Glitzy prom on the Baltimore waters, emotional and liberating graduation, and raucous beach week. These three events mark milestones as seniors head off from high school to the real world, but some believe prom should be open to juniors, too.
RHS alumna Sophia Dillon said, “I think prom should be for seniors only because it’s more special to have a dance only for the senior class. It’s more memorable to have it just one year of high school and it should be celebrating the graduating seniors.”
Although some juniors, sophomores and even freshmen are taken to prom by seniors, the event is generally senior-dominated and should continue that way, as allowing a whole other class to come would dilute the value for the senior class.
Juniors at RHS are not in favor of a junior-senior prom. “I don’t want the junior class at my prom next year,” junior Mary-Kate Barrett said. “There are tons of whole school events like homecoming, football games and pep rallies that all students can attend, but prom should be for the seniors only.”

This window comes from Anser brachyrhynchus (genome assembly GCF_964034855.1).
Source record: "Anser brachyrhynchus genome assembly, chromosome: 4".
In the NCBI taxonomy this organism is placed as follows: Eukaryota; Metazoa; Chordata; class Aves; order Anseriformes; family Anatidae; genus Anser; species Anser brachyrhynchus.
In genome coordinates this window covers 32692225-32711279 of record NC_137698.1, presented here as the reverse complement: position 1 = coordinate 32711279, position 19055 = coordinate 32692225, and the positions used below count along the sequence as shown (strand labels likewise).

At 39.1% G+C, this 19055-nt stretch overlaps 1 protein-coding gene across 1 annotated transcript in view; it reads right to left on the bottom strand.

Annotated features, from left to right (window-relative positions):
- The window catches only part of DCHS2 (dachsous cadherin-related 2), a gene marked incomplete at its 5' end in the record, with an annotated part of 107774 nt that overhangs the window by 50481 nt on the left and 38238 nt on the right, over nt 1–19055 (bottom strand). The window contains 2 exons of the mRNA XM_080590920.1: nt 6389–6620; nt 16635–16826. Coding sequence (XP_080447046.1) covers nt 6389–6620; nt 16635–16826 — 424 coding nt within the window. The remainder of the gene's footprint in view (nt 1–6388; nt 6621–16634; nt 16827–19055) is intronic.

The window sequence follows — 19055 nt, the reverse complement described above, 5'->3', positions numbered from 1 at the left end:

Prom is held on “The Spirit of Baltimore” boat in the Inner Harbor of Baltimore. Allowing another entire class to attend prom would simply not work in terms of space.
The after-prom party is another huge factor in the choice of having a senior-only prom. The event is held in the Longwood Community Center in Olney, featuring fun activities like laser tag, moonbounces and great prizes.
But the after-party has its limit as well. Allowing more students to attend would exceed the space available in the Longwood Community Center. RHS should stick to tradition and keep the classic senior-only prom which we have been known and loved for years.